It is well understood that a significant amount of patients in a vegetative or minimally-conscious state are covertly aware and capable of cognitive function despite an absence of motor function, but the mechanism behind this dissociation has yet to be uncovered.

Now, research published in JAMA Neurology provides evidence of a possible biomarker for the absence of intentional movement in covertly aware patients, and may provide a new target for restorative therapies.

Davinia Fernández-Espejo, PhD, of the University of Western Ontario, and colleagues used a novel analysis combining dynamic causal modeling (DCM) of functional MRI and diffusion tensor imaging to analyze the functional integrity of cerebral networks that support voluntary motor imagery and motor execution. They conducted a case-control study consisting of two patients with severe brain injury and 15 healthy controls.

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Imaging data from the controls revealed that motor execution was associated with excitatory coupling between the thalamus and primary motor cortex (Bayesian model selection; winning model Bayes factors >17), in contrast to mental imagery. A selective structural disruption in fibers connecting the two regions was observed in the patient who fulfilled all criteria for the vegetative state (fractional anisotropy, 0.294; P = .047), but not in the patient with similar clinical variables but who was capable of behavioral command following (fractional anisotropy, 0.413; P = .35).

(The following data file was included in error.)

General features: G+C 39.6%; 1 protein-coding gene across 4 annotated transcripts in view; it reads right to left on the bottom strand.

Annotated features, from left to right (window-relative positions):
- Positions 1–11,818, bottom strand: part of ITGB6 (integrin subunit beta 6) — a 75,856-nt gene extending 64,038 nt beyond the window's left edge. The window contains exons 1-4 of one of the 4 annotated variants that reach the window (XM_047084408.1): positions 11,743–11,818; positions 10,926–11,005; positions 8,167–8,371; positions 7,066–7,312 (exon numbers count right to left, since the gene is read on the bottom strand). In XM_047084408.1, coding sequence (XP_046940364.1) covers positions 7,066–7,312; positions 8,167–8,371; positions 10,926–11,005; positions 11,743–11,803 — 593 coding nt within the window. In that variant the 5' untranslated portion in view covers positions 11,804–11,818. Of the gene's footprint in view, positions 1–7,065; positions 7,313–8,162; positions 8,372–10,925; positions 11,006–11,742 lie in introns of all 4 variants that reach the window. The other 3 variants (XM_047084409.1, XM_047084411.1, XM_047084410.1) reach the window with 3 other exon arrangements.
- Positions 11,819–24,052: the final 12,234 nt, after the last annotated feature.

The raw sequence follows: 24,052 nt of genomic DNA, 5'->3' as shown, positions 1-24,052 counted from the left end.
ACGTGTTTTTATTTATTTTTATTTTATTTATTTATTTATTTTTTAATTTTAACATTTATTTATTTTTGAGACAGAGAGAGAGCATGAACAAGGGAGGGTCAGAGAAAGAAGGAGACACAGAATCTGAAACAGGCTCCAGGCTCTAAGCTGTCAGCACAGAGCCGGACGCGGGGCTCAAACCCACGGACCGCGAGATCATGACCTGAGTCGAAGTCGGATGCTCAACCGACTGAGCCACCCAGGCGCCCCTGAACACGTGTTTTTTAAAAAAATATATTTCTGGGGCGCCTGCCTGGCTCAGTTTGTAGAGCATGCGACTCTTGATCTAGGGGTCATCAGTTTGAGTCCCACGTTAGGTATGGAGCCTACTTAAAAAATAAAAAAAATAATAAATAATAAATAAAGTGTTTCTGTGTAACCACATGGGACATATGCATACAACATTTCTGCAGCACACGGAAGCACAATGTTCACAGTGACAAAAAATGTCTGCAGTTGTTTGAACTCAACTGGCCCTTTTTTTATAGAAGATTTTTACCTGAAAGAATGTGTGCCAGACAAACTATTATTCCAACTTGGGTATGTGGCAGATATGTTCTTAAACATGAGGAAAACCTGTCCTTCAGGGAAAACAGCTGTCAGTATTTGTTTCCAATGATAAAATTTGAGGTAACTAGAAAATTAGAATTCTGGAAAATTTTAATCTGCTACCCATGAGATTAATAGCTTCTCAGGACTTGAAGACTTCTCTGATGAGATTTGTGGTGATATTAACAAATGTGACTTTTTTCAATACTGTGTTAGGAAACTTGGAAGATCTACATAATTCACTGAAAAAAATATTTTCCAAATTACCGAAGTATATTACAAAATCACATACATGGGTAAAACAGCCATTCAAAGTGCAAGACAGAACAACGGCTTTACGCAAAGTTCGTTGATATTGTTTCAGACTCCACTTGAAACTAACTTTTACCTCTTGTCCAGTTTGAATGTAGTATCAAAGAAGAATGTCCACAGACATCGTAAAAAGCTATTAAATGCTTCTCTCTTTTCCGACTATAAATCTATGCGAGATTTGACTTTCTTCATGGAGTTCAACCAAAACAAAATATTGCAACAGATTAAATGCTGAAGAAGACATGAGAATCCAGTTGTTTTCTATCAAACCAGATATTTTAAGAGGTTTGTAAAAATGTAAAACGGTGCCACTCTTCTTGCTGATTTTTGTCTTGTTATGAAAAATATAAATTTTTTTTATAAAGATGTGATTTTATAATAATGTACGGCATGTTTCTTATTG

The results indicate that specific damage to motor thalamocortical fibers could serve as a possible biomarker for the absence of intentional movement in covertly aware patients. They also emphasize the role of the thalamus in execution of intentional movement, in turn suggesting a target for restorative therapies for behaviorally non-responsive patients.

The research also provides evidence for the identification of these patients as a distinct category, as noted in a related editorial.


  1. Fernández-Espejo D et al. JAMA Neurol. 2015; doi:10.1001/jamaneurol.2015.2614.
  2. Schiff ND. JAMA Neurol. 2015; doi:10.1001/jamaneurol.2015.2899.